Capitol Alert

Alex Padilla unveils California voting overhaul bill

California Secretary of State Alex Padilla (center) announces a new bill he says will improve voter participation. He’s joined by, from left to right: Assemblywoman Lorena Gonzalez, Assemblyman Kevin McCarty, Sen. Ben Allen, and Assemblyman Sebastian Ridley-Thomas in Sacramento on Wednesday, June 10, 2015.
California Secretary of State Alex Padilla (center) announces a new bill he says will improve voter participation. He’s joined by, from left to right: Assemblywoman Lorena Gonzalez, Assemblyman Kevin McCarty, Sen. Ben Allen, and Assemblyman Sebastian Ridley-Thomas in Sacramento on Wednesday, June 10, 2015. The Sacramento Bee

Every California voter would be mailed a ballot that they could drop off at a new network of early voting centers under an ambitious election overhaul bill Secretary of State Alex Padilla announced on Wednesday.

Policymakers have been searching for ways to lift California’s low voter turnout rate, with the last election setting new records for non-engagement. Padilla ran on a platform of boosting turnout, which on Wednesday he called “a problem that cannot be ignored.”

Modeled on Colorado’s innovative election system, which Padilla made a recent journey to observe, Senate Bill 450 would have county election officials mail ballots to every registered voter (Padilla has a separate bill to register millions of registered Californians who pass through the Department of Motor Vehicles). Voters could then mail them in or drop them off at new kiosks that Padilla said would ideally be open beginning 10 days before elections, eight hours a day.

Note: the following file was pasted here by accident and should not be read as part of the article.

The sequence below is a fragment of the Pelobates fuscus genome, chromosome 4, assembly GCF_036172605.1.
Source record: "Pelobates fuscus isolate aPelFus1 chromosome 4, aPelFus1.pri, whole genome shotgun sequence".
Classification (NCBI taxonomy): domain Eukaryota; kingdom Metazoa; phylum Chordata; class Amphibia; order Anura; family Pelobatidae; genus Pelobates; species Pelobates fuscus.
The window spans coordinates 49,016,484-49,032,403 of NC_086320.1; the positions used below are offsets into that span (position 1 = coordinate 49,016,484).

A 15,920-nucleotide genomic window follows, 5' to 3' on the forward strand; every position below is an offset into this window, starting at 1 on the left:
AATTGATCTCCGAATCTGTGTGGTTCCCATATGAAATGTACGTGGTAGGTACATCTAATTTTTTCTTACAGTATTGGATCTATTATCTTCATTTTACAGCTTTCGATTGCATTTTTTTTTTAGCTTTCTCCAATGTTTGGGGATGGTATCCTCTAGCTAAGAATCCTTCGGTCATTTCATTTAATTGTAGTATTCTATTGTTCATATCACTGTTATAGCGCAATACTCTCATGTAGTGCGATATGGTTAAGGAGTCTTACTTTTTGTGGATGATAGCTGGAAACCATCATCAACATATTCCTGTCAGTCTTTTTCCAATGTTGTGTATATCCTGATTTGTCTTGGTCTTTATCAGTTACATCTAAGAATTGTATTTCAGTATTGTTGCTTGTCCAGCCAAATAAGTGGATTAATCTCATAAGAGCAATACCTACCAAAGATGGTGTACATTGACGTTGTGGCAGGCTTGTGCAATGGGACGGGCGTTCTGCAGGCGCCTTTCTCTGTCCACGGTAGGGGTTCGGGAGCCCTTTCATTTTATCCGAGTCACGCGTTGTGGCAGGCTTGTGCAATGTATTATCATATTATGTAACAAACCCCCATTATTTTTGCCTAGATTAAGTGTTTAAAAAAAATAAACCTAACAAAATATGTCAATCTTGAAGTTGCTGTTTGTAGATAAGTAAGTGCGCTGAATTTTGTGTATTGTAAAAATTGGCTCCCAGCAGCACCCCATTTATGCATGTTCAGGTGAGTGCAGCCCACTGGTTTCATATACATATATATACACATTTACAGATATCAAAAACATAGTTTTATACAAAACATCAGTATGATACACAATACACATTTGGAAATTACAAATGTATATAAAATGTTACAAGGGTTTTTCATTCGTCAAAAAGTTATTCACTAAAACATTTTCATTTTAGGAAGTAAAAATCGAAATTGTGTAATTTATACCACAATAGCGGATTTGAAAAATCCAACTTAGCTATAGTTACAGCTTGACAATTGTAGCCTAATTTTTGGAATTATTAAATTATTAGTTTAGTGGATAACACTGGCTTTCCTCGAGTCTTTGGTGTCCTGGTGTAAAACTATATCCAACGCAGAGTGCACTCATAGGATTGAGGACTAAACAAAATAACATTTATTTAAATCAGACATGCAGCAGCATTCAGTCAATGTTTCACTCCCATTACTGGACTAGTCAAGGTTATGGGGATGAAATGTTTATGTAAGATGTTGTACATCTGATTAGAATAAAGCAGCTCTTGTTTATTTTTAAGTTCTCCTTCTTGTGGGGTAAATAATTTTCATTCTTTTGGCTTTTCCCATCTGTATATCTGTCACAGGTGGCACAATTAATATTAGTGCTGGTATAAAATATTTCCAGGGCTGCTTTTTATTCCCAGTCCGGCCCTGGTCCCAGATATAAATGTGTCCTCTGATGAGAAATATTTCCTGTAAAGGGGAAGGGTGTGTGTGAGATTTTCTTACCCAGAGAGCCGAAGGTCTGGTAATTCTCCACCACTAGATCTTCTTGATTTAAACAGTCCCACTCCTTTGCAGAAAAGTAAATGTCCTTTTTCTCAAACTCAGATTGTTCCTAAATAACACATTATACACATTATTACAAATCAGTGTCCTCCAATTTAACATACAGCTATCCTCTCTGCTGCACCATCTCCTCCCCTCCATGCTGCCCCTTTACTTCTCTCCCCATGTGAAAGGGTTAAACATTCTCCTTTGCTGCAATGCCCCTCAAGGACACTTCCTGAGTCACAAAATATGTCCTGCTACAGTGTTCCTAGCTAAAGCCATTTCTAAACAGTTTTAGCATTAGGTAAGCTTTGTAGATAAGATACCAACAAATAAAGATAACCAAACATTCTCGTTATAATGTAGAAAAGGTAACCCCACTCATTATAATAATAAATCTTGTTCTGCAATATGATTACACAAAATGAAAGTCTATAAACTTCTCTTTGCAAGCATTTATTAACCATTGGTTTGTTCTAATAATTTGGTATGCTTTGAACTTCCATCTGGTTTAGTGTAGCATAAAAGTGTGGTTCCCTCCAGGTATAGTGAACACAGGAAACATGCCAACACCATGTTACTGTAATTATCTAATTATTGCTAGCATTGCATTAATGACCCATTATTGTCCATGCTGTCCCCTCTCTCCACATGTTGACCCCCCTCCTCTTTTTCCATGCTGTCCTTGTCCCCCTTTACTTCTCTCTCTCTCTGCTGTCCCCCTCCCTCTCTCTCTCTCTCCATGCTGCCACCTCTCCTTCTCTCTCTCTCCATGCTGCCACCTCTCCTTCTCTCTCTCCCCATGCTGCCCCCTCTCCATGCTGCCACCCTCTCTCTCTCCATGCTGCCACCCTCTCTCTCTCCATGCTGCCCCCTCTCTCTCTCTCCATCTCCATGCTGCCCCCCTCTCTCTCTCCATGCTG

Padilla and lawmakers argued that the current system of having citizens set aside time to wait in line on Election Day has become outdated. Sen. Ben Allen, who is carrying the bill, noted that more voters mailed their ballots than not in the previous election, which he called evidence that “the current model, with this one day of voting” is “just not working. It’s not maximizing voter participation.”

“We’ll probably never see another election in California where more voters go to the polls than vote by mail,” said Allen, D-Santa Monica. “This is about expanding options and convenience for voters.”

Counties would still need to agree to institute the new system. Local election officials have balked in the past at the price tag of new election projects. But Padilla argued that since many counties will soon need to replace obsolete election equipment regardless, SB 450 would offer an opportunity to rethink how they conduct elections.

“If we’re going to all be buying new systems,” said Padilla, “should we buy a brand new iPhone 2, or do we embrace technology that exists to invest in systems that have much more functionality, convenience and flexibility for voters?”

Jeremy B. White: (916) 326-5543, @CapitolAlert

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